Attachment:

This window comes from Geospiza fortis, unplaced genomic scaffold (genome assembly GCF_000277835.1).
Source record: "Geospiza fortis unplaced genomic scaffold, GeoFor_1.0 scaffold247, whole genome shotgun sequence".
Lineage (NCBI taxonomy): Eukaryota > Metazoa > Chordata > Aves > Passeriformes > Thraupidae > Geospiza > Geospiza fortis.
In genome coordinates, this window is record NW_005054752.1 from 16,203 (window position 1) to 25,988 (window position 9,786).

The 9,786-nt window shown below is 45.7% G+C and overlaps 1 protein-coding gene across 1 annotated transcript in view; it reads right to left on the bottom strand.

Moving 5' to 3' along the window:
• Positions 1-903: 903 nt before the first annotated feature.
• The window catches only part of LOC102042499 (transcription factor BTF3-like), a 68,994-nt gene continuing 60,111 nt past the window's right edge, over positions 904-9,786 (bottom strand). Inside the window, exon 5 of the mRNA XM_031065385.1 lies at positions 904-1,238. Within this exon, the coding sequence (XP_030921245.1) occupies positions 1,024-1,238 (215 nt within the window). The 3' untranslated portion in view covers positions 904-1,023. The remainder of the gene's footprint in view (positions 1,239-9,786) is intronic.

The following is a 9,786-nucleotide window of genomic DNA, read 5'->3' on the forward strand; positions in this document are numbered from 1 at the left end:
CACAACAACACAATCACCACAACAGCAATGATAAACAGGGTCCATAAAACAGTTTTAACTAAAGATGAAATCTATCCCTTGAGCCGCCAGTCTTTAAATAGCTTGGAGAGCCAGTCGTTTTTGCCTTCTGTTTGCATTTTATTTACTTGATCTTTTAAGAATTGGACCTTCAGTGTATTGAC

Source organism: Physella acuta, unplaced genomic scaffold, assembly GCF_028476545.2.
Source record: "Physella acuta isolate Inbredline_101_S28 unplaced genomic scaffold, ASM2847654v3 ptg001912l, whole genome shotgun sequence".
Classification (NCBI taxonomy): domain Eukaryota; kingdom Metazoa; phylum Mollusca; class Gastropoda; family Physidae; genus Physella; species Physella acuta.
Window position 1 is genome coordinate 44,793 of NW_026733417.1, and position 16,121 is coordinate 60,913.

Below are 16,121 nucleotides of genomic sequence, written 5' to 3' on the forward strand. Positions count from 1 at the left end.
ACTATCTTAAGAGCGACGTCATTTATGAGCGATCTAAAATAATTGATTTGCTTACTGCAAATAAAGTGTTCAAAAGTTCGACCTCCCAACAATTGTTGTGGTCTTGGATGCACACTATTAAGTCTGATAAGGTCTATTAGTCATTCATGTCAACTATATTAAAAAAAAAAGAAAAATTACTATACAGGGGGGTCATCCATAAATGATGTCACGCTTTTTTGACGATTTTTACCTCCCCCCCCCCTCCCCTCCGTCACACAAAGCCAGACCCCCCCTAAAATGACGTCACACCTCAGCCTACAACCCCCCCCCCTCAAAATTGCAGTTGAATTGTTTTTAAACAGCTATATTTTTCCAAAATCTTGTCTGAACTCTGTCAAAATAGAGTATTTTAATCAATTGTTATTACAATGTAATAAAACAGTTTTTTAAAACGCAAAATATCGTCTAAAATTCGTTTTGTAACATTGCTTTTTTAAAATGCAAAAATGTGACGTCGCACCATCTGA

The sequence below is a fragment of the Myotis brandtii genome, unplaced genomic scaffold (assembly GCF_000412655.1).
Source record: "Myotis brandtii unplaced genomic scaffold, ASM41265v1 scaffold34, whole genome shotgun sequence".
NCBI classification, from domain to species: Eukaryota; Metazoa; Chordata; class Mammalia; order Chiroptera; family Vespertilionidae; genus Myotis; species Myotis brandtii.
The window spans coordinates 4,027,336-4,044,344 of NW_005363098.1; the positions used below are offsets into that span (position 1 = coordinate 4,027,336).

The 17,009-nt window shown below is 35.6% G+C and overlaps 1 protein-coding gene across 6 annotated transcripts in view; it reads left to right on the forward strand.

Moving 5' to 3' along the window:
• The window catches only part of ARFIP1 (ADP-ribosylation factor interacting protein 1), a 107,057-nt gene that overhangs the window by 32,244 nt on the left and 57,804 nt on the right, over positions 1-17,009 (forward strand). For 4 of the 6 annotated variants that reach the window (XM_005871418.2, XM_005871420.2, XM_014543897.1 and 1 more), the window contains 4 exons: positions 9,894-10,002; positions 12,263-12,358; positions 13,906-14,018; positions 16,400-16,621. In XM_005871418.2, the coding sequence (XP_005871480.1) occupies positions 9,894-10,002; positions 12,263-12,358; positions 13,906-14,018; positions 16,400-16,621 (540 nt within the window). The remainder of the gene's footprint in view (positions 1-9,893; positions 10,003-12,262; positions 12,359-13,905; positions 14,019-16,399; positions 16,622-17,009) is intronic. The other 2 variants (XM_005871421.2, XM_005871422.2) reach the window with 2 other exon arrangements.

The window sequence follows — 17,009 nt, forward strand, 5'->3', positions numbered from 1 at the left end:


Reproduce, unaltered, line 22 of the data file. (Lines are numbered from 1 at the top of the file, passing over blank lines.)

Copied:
Moving 5' to 3' along the window: